Atomic Bomb Dome - Hiroshima Castle
People in Hiroshima seem to move more slowly. In Tokyo and Kyoto, they're always rushing to catch the subway trains which
generally run so frequently it hardly seems worth it to hurry.
One day in Kyoto when our friends were pointing us in the direction of our hotel, they told us that only local trains stop at the
station where we were waiting so we should change to an express train at the next stop. Since the express is always crowded
and there are usually seats available on the local, we said we would probably just stay on the local train. They seemed amazed
by this prospect.
In Hiroshima there is no subway. People get around on an system of slow-moving electric streetcars. When the tram stops at a
red light, it shuts down and sits quietly until the light changes. After the rush of Tokyo and Kyoto, it all seems very sedate.
We had climbed 3 mountains since we arrived in Japan, and we were tired so we planned to spend a quiet day. We slept late, had
a leisurely breakfast, and set out to find the Atomic Bomb Dome Memorial.
In my opinion, there could be no monument that is more appropriate. Suddenly it's right there in front of you - just off the
busy street, at the edge of a large peaceful park, surrounded by modern office buildings. You stare at it and think, "One terrible
day a whole city was suddenly destroyed, but now it has been rebuilt and life is going on."
A short walk through the park brought us to another very fitting memorial - the Children's Peace Monument. The concept for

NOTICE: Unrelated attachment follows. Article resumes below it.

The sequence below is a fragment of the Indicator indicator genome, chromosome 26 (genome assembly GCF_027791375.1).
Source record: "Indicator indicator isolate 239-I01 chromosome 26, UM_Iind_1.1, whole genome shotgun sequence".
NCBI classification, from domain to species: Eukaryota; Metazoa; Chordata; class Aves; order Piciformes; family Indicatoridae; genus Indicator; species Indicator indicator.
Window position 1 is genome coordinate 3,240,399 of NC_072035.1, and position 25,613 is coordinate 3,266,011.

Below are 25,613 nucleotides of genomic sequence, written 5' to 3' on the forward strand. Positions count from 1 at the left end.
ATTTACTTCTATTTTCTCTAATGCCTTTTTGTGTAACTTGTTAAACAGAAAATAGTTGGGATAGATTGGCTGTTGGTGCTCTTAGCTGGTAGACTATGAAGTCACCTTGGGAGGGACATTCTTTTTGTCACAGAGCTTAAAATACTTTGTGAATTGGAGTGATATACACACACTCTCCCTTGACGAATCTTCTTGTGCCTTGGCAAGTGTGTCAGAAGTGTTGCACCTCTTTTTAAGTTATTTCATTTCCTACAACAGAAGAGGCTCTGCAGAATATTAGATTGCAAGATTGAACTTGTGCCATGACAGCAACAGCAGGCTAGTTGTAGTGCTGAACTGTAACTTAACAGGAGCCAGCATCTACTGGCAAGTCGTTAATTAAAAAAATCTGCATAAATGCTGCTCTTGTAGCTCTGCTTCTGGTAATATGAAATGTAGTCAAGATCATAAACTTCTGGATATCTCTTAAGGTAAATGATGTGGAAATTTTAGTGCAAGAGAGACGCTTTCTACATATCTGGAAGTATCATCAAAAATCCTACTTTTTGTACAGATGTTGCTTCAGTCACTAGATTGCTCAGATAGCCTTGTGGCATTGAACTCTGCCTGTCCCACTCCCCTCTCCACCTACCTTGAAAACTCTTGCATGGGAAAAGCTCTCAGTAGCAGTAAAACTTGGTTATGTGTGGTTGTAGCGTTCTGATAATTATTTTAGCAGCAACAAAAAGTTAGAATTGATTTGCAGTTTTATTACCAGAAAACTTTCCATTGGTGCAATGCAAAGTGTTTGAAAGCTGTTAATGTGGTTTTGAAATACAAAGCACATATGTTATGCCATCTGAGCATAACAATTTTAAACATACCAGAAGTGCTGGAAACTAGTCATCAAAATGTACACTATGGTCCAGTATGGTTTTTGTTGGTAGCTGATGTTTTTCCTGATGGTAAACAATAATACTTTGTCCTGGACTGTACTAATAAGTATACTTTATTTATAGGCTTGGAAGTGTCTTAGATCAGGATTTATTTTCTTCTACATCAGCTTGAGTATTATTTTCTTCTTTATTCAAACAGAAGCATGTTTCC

the statue comes from the traditional belief that if you fold 1000 origami cranes, a wish can be granted. The wish in this case
is for world peace. The figure on the top holding the crane immortalizes a young Japanese girl who died of radiation induced
lukemia. The bronze crane inside hangs from a traditional Japanese peace bell.
On this beautiful Autumn day, the park was full of school children visiting the monuments and museum and old people relaxing
in the sun. We had no desire to visit the museum, so we headed off to find Hiroshima Castle.
The original Hiroshima Castle was, of course, destroyed in the atomic blast, but it was reconstructed in 1958. It's now an
interesting museum with exhibits on the history of the area.
We crossed over a moat into a park where there was a beautiful seasonal display of chrysanthemums.
After walking quite a distance through the park, we finally came to the reconstructed castle.
Walt opted to take a break so I walked through the exhibits and took some pictures from the top of the castle.
We passed this interesting looking collection of shops as we walked back through the park to the streetcar line.
We also paused to admire this tree which is, according to the sign posted next to it, a survivor of the atomic blast
That night we feasted on one of the foods Hiroshima is known for - Okonomiyaki. A delicious way to end the day.